The survey will provide Community Development staff a tool in which to review development proposals. The survey eliminates properties that are not considered of historic value and lists the properties that are of historic importance and may require additional analysis. For example, should a demolition or major remodel request be made for a potential landmark, further environmental analysis would be required to determine the impact the project could have on historic resources. On the flip side, if the property is a potential landmark, it may qualify for property tax reduction through the City’s Mills Act program.
How old must a resource need to be in order to be considered “historic”?
Nationwide, a structure should be at least 50 years old to qualify as historic. In Ventura, the survey includes structures that are 40 years and over to ensure that potential historic structures are not overlooked.
How are historic resources evaluated?
Individual resources and districts are evaluated for significance in accordance with criteria established for listing in the National Register of Historic Places and California Register of Historical Resources as well as for local designation as City Landmarks, Points of Interest, or Historic Districts). Survey results identify resources eligible for designation as well as those that do not meet criteria for designation.
City Landmarks, Points of Interest, and Historic Districts
The City has 108 designated Landmarks, 13 Points of Interest, and 5 Historic Districts.
Historic Resource Protection
General Plan Action Item 9.19 states:
"For any project in a historic district or that would affect any potential historic resource or structure more than 40 years old, require an assessment of eligibility for State and federal register and landmark status and appropriate mitigation to protect the resource."
The purpose of the policy and procedures document (below) is to provide clear direction and a standardized format for all historic resource assessments prepared for the City of Ventura and review procedure for demolition applications of potential historic structures.
The Mills Act is a self-directed, economic incentive program designed to provide private property owners the opportunity to actively participate in the restoration of their properties while receiving property tax relief.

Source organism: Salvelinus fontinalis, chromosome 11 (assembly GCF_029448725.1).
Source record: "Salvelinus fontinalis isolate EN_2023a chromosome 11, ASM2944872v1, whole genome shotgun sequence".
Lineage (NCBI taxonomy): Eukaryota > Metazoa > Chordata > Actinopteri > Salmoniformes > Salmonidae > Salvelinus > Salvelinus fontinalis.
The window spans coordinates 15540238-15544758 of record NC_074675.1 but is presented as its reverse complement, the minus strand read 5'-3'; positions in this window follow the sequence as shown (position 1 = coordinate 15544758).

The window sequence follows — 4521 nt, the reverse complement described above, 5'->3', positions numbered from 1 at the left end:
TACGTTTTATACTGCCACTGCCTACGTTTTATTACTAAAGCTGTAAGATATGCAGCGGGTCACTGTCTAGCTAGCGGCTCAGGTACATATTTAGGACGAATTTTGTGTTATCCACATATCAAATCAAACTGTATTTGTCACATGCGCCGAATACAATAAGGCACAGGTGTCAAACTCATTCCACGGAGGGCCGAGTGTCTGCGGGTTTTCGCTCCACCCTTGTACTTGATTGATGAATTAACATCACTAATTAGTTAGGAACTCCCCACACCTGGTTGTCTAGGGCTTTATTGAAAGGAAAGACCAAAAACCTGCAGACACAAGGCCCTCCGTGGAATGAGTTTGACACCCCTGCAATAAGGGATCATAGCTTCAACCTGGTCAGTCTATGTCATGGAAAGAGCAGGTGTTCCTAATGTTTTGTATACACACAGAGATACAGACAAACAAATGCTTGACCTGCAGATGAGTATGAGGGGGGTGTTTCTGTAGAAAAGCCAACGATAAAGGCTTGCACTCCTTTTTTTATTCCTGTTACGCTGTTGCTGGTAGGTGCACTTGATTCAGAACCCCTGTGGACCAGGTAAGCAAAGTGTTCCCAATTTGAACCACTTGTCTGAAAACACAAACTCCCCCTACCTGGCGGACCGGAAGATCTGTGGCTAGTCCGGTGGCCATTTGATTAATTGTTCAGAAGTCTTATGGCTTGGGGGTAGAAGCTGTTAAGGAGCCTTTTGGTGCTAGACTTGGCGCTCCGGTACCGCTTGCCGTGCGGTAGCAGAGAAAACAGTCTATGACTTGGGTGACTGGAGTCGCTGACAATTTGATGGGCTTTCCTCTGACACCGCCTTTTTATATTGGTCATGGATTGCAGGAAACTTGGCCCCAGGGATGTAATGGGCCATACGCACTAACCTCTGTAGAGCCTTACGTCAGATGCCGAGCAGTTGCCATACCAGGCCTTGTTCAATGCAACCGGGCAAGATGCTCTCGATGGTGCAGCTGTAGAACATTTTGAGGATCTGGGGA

If your property is listed on any official federal, state, county, or city register, including the National Register of Historic Places, the California Register of Historical Resources, California Historical Landmarks, State Points of Historical Interest, local landmarks, and local survey listings, you may qualify for property tax relief by pledging to rehabilitate and maintain the historical and architectural character of a property for at least a ten-year period.
Mills Act participants may realize a property tax savings of approximately 50% each year for newly improved or purchased older properties.
- California Office of Historic Preservation Mills Act Information Website
- Office of Historic Preservation Mills Act Property Tax Abatement Program (pdf)
- Mills Act Agreement Application Form (pdf)
- Mills Act Contract Financial Analysis (pdf)
Purpose: Report to the Planning Commission, advise and recommend concerning the designation of historic districts, landmarks, sites, natural configurations, buildings, structures, and points of interest significant to the heritage and development of the City.
The Historic Preservation Committee meets the 4th Monday of each month at 4pm, at Ventura City Hall, 501 Poli Street in the Community Meeting Room. Click here for Historic Preservation Committee meeting agenda and minutes.
Size of the group & term: 5 Members serve 4 years each
Pamela Huckins, Chair
Tyson Cline, Vice Chair
Laura Kay Dunbar
City staff contacts:
Jeffrey Lambert, Community Development Director - (805) 658-4723
Dave Ward, Planning Manager - (805) 677-3964